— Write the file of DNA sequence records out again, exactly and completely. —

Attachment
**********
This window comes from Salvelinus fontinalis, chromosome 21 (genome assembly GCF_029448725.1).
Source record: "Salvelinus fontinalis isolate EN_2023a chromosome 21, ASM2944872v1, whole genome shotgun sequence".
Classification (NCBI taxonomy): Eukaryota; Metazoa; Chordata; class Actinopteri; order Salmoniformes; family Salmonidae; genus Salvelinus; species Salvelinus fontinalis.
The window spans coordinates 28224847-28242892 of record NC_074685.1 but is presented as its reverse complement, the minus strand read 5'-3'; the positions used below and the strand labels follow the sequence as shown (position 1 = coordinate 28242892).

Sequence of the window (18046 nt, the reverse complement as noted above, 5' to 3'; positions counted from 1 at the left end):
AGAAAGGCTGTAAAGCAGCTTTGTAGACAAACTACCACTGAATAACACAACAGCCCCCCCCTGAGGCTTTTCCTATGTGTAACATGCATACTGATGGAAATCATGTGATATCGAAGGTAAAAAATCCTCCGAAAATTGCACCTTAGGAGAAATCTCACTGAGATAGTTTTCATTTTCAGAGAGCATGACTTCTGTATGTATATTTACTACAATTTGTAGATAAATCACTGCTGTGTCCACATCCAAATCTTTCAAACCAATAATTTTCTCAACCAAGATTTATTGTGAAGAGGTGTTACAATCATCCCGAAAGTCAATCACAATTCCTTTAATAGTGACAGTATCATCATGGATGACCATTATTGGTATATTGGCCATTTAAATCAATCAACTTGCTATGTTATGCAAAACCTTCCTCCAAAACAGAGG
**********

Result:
This window comes from Salvelinus fontinalis, chromosome 21 (genome assembly GCF_029448725.1).
Source record: "Salvelinus fontinalis isolate EN_2023a chromosome 21, ASM2944872v1, whole genome shotgun sequence".
Classification (NCBI taxonomy): Eukaryota; Metazoa; Chordata; class Actinopteri; order Salmoniformes; family Salmonidae; genus Salvelinus; species Salvelinus fontinalis.
The window spans coordinates 28224847-28242892 of record NC_074685.1 but is presented as its reverse complement, the minus strand read 5'-3'; the positions used below and the strand labels follow the sequence as shown (position 1 = coordinate 28242892).

Sequence of the window (18046 nt, the reverse complement as noted above, 5' to 3'; positions counted from 1 at the left end):
AGAAAGGCTGTAAAGCAGCTTTGTAGACAAACTACCACTGAATAACACAACAGCCCCCCCCTGAGGCTTTTCCTATGTGTAACATGCATACTGATGGAAATCATGTGATATCGAAGGTAAAAAATCCTCCGAAAATTGCACCTTAGGAGAAATCTCACTGAGATAGTTTTCATTTTCAGAGAGCATGACTTCTGTATGTATATTTACTACAATTTGTAGATAAATCACTGCTGTGTCCACATCCAAATCTTTCAAACCAATAATTTTCTCAACCAAGATTTATTGTGAAGAGGTGTTACAATCATCCCGAAAGTCAATCACAATTCCTTTAATAGTGACAGTATCATCATGGATGACCATTATTGGTATATTGGCCATTTAAATCAATCAACTTGCTATGTTATGCAAAACCTTCCTCCAAAACAGAGG